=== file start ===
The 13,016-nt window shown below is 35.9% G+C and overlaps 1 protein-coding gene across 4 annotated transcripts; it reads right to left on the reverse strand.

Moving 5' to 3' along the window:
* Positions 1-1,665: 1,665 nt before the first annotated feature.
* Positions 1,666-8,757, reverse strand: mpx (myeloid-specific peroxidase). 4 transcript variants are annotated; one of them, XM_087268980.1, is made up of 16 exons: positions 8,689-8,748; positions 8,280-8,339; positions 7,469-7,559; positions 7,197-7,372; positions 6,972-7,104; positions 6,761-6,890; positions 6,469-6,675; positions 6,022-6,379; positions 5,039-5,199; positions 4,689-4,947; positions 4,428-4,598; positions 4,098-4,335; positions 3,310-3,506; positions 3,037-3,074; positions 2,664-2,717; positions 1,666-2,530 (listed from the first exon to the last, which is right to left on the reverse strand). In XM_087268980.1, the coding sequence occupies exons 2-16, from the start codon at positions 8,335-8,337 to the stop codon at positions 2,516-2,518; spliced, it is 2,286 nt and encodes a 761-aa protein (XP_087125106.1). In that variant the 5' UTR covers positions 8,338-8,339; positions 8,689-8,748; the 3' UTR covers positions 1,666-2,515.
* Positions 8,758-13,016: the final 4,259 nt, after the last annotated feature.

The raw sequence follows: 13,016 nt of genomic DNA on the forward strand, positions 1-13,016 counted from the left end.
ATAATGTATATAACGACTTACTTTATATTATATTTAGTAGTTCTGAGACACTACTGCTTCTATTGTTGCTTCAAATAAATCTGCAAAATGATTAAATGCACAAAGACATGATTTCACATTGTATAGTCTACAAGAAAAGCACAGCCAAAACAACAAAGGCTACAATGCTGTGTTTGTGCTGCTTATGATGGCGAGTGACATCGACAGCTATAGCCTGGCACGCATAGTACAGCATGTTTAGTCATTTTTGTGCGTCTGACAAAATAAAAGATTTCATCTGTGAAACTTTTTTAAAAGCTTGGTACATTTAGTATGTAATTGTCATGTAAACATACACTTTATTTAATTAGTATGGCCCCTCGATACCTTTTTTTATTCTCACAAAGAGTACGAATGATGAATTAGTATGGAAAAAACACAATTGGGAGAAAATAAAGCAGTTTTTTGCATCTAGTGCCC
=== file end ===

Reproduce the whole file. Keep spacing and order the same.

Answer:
The 13,016-nt window shown below is 35.9% G+C and overlaps 1 protein-coding gene across 4 annotated transcripts; it reads right to left on the reverse strand.

Moving 5' to 3' along the window:
* Positions 1-1,665: 1,665 nt before the first annotated feature.
* Positions 1,666-8,757, reverse strand: mpx (myeloid-specific peroxidase). 4 transcript variants are annotated; one of them, XM_087268980.1, is made up of 16 exons: positions 8,689-8,748; positions 8,280-8,339; positions 7,469-7,559; positions 7,197-7,372; positions 6,972-7,104; positions 6,761-6,890; positions 6,469-6,675; positions 6,022-6,379; positions 5,039-5,199; positions 4,689-4,947; positions 4,428-4,598; positions 4,098-4,335; positions 3,310-3,506; positions 3,037-3,074; positions 2,664-2,717; positions 1,666-2,530 (listed from the first exon to the last, which is right to left on the reverse strand). In XM_087268980.1, the coding sequence occupies exons 2-16, from the start codon at positions 8,335-8,337 to the stop codon at positions 2,516-2,518; spliced, it is 2,286 nt and encodes a 761-aa protein (XP_087125106.1). In that variant the 5' UTR covers positions 8,338-8,339; positions 8,689-8,748; the 3' UTR covers positions 1,666-2,515.
* Positions 8,758-13,016: the final 4,259 nt, after the last annotated feature.

The raw sequence follows: 13,016 nt of genomic DNA on the forward strand, positions 1-13,016 counted from the left end.
ATAATGTATATAACGACTTACTTTATATTATATTTAGTAGTTCTGAGACACTACTGCTTCTATTGTTGCTTCAAATAAATCTGCAAAATGATTAAATGCACAAAGACATGATTTCACATTGTATAGTCTACAAGAAAAGCACAGCCAAAACAACAAAGGCTACAATGCTGTGTTTGTGCTGCTTATGATGGCGAGTGACATCGACAGCTATAGCCTGGCACGCATAGTACAGCATGTTTAGTCATTTTTGTGCGTCTGACAAAATAAAAGATTTCATCTGTGAAACTTTTTTAAAAGCTTGGTACATTTAGTATGTAATTGTCATGTAAACATACACTTTATTTAATTAGTATGGCCCCTCGATACCTTTTTTTATTCTCACAAAGAGTACGAATGATGAATTAGTATGGAAAAAACACAATTGGGAGAAAATAAAGCAGTTTTTTGCATCTAGTGCCC